Clean up excess water around the tub after every use to prevent people from slipping. This also helps prevent mold.
Deciding whether to place your hot tub inside or outside can be a difficult decision. Both options have advantages and disadvantages. Placing your hot tub in the garage can be a good compromise between the two options, as most garages are well ventilated and are protected from the elements as well. Before installing a hot tub in your garage, make sure you are aware of the challenges and potential problems.
Check your garage for proper ventilation. Hot tub use creates significant steam and moisture buildup, which can damage the interior of your garage and create potential health risks for bathers. Your garage should have a ventilation system that allows steam to escape, but won't let in cold air.
Consider installing an exhaust fan to rid the garage of excess moisture. Garages, like basements, tend to get moist regardless of the presence of a hot tub. An exhaust fan can help remove any excess moisture, preventing harmful mold and bacteria over time.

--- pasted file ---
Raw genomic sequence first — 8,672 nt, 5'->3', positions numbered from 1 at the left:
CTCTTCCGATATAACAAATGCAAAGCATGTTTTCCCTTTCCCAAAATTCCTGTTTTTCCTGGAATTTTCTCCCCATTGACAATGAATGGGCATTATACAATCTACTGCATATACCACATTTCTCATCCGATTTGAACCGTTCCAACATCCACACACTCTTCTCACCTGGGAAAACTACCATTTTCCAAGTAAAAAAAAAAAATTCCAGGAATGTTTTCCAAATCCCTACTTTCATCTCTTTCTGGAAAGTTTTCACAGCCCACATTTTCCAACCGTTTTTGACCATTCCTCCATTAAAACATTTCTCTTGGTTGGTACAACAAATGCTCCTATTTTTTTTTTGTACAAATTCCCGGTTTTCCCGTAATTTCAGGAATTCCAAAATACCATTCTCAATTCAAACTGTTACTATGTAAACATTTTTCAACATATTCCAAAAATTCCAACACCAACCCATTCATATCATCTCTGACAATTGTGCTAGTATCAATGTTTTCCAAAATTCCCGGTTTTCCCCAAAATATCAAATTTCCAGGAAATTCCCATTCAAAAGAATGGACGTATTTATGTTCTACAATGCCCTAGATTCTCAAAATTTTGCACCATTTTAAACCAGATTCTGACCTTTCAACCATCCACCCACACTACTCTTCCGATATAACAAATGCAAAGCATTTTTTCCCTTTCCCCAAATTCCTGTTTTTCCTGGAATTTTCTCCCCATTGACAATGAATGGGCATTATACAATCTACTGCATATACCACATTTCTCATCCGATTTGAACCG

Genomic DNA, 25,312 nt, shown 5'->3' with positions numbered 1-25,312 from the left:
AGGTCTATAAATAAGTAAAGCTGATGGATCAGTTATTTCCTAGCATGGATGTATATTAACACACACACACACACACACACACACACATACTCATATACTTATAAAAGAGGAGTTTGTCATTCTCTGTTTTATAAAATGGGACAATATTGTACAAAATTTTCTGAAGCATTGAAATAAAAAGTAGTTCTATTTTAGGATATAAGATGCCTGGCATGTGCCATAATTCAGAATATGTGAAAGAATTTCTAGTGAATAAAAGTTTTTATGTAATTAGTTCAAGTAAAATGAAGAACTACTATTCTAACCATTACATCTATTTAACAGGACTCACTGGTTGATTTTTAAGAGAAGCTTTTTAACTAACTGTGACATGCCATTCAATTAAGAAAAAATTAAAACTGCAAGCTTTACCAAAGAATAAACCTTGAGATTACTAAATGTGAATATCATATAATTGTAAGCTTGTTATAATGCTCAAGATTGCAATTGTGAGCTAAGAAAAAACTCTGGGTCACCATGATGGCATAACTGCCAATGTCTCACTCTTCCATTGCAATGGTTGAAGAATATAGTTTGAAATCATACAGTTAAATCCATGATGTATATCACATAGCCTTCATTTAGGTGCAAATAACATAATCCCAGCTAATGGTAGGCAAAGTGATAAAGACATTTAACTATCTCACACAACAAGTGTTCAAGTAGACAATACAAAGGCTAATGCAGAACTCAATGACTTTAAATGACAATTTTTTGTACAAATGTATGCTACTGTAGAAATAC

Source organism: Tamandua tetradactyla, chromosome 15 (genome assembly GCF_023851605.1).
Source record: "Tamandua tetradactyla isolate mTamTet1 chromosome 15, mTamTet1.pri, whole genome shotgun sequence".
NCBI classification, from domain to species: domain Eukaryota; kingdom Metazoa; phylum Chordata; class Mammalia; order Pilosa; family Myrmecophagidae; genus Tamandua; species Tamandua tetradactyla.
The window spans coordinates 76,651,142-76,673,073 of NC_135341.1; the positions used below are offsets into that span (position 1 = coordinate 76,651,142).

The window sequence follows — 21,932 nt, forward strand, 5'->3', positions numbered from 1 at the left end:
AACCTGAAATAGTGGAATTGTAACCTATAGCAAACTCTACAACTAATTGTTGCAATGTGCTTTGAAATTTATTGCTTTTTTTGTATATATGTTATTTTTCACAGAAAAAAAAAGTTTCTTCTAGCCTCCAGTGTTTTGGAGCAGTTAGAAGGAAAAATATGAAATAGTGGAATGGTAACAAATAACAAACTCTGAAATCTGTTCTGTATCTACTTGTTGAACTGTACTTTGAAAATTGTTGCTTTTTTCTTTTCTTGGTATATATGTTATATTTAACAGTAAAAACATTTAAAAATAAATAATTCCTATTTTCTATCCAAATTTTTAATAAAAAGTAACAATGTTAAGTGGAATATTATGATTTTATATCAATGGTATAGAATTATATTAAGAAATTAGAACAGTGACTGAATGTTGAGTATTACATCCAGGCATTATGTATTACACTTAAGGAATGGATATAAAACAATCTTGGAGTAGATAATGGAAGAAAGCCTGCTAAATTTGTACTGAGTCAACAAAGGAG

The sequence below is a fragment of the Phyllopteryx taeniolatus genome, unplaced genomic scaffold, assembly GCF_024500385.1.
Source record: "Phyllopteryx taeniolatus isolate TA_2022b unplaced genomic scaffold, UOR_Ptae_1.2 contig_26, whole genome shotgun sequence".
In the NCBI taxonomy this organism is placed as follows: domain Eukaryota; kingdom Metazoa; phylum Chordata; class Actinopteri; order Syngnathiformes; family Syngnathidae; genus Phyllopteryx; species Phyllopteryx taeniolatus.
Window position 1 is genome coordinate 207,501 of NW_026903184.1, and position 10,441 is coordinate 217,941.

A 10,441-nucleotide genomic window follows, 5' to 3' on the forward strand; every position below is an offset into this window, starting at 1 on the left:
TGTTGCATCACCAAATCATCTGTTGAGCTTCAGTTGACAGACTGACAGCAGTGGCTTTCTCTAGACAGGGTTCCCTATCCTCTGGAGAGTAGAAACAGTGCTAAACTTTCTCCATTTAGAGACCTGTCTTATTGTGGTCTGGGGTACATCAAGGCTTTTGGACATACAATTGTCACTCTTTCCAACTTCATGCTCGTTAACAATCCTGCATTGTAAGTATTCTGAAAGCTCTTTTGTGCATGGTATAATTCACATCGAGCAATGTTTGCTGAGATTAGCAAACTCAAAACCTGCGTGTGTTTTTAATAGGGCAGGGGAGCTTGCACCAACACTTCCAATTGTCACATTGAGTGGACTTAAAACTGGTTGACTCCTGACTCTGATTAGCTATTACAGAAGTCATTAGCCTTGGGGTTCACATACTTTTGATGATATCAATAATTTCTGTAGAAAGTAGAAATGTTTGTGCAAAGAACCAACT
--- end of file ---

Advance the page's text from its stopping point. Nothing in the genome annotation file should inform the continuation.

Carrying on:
Install a water-resistant floor such as tile or concrete if your garage floor is not made of such material. Decide whether to place this material only in the immediate surrounding area of the hot tub or in the entire garage. Avoid carpeting or other materials that absorb moisture.
Paint your garage walls with a moisture-resistant paint to avoid cracking and pealing. Regardless of the presence of an effective ventilation system and exhaust fan, moisture is an issue with hot tubs in garages. If you paint the walls or apply wallpaper, choose the water-resistant variety intended for bathrooms.
Purchase a hot tub, indicating to the dealer that you plan to use it indoors. Provide the dealer with the dimensions of the garage. Follow the dealer's recommendations and choose a tub appropriate for the size of the space and the frequency of use.
Hire a professional to install your hot tub. You may need to install additional plumbing or electrical wiring to be able to use the tub.
Charlie Higgins is journalist, editor and translator based in Buenos Aires, Argentina. He has written for a variety of lifestyle and niche market websites, including International Food Trader, The Olive Oil Times, microDINERO, Sounds and Colours, Connecting Worlds and The Buenos Aires Reader.